Going to college is an expensive process. Between the classes, room and board and any extra curricular activities you may decide to do, you will be spending thousands of dollars while getting your degree.
There are some ways to save money though.
One of the easiest ways to save money is to find alternatives to buying textbooks!
The average cost of a year's worth of college textbooks is around $1,200
. That's a lot of money that can go towards extra classes or even the start of a pledge into a Greek house
We'll get you started on how to save money on college textbooks and hopefully, on the road to saving more money throughout your college career!
First and foremost, it's not a smart financial decision to buy a textbook new.
There are so many alternatives to buying a brand new book that you will then be saddled with after a class is through. One of the best alternatives to buying is renting.
Renting a textbook through a website, like Chegg
, gives you a great financial alternative and the site even provides a box that you can send the book back in at the end of the semester, free of charge!
Rentals are offered through many campus bookstores as well. And businesses like Barnes and Noble
also offer rental options that allow you to "check out" a book for a certain period of time. This is a great option for classes with lots of books, like lit or writing classes!
Some textbooks are used year after year on your campus. This gives you a chance to save a bit of money as well.
Buying a used book that may not be the best aesthetically can save you hundreds of dollars every semester. Many classes like the math and science classes you'll have to take use the same books every semester, which means there's always a few battered and highlighted copies sitting in your campus bookstore.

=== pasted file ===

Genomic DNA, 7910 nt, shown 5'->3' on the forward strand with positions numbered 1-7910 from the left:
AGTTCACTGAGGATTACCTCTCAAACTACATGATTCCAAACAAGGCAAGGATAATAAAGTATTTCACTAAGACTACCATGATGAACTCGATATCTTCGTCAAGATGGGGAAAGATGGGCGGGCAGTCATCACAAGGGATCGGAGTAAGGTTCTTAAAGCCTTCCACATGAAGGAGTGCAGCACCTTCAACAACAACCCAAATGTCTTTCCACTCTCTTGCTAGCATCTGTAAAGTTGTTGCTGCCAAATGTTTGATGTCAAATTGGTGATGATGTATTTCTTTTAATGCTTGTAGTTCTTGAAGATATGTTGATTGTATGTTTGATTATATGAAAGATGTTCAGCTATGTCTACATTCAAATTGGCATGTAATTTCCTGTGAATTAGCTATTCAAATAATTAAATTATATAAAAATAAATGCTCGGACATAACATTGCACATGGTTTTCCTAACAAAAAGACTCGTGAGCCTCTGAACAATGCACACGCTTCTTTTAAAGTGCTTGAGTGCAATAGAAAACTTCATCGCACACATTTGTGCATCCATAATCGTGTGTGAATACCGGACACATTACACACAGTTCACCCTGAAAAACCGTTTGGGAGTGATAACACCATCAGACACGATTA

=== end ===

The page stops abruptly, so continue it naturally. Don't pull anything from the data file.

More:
While used books may save you some money in the long run, they also don't sell back for much. So be aware that while you may be able to get rid of it at the end of the semester, you may not get back as much as you paid for it.
Don't Buy Right Away
Most colleges require professors to have a required textbook.
This can be annoying, especially for first year students who may not be entirely up to speed on the college textbook racket. While it's not recommended for every class, waiting to buy a textbook until you can see your class's syllabus won't hurt.
Some professors just don't do much with their required texts. Waiting to see how the first couple of classes go might save you the hassle of buying a book and then having to return it immediately.
In this day and age, there are more and more alternatives to buying a physical textbook.
Common texts have started becoming digitized either by authors or other enterprising students. Always make sure you check online before buying a textbook. You may end up finding a much cheaper and easier accessed book on the internet.
Classes that require fictional works or historical documents may be the best digital option. Just make sure any book you buy is compatible with your e-reader or tablet.
Buy Older Editions